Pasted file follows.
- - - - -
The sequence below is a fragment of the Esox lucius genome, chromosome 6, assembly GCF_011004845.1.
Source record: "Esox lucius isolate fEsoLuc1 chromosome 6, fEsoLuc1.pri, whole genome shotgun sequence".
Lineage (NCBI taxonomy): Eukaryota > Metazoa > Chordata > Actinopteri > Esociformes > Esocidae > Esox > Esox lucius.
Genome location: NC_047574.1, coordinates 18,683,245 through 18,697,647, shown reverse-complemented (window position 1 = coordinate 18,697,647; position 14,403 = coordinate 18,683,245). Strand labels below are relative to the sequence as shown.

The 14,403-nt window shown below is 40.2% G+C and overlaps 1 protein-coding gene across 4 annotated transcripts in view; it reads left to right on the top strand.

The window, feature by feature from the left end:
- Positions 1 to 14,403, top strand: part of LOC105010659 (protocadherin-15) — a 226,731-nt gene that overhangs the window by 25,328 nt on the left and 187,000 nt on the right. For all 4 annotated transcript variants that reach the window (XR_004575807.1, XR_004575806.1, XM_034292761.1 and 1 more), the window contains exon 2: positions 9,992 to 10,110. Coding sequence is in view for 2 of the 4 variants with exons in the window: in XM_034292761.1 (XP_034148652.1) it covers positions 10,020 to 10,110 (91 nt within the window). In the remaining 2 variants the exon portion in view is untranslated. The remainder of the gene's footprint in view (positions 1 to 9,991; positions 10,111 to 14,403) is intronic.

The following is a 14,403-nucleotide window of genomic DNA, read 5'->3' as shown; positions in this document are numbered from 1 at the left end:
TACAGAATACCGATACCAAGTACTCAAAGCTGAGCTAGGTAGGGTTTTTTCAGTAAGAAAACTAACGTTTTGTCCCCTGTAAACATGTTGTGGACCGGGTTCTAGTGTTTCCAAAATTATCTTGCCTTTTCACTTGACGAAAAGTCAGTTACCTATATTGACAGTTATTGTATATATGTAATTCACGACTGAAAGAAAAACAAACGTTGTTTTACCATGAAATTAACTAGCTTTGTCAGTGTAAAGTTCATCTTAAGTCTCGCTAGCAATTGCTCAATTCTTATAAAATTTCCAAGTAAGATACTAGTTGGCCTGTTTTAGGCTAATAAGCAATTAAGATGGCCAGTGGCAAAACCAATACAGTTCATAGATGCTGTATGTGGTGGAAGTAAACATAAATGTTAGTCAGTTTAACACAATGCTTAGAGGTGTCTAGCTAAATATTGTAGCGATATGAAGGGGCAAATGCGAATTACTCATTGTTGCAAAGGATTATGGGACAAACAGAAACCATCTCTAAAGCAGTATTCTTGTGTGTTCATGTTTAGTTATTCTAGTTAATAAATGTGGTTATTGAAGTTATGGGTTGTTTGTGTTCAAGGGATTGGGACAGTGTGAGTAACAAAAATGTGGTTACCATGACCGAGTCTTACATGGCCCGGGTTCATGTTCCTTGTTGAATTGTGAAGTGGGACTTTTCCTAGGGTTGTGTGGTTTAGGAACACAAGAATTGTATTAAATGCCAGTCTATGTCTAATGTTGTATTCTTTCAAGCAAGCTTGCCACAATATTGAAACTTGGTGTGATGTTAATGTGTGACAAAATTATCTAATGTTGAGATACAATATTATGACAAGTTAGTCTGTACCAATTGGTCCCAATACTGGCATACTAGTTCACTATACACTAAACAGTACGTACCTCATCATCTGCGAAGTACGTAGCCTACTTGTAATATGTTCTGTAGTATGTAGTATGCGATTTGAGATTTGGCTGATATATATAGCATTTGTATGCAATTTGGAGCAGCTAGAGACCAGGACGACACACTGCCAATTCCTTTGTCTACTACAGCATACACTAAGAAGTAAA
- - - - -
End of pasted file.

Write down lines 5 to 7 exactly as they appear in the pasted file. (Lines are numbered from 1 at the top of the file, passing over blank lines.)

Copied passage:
The 14,403-nt window shown below is 40.2% G+C and overlaps 1 protein-coding gene across 4 annotated transcripts in view; it reads left to right on the top strand.

The window, feature by feature from the left end:
- Positions 1 to 14,403, top strand: part of LOC105010659 (protocadherin-15) — a 226,731-nt gene that overhangs the window by 25,328 nt on the left and 187,000 nt on the right. For all 4 annotated transcript variants that reach the window (XR_004575807.1, XR_004575806.1, XM_034292761.1 and 1 more), the window contains exon 2: positions 9,992 to 10,110. Coding sequence is in view for 2 of the 4 variants with exons in the window: in XM_034292761.1 (XP_034148652.1) it covers positions 10,020 to 10,110 (91 nt within the window). In the remaining 2 variants the exon portion in view is untranslated. The remainder of the gene's footprint in view (positions 1 to 9,991; positions 10,111 to 14,403) is intronic.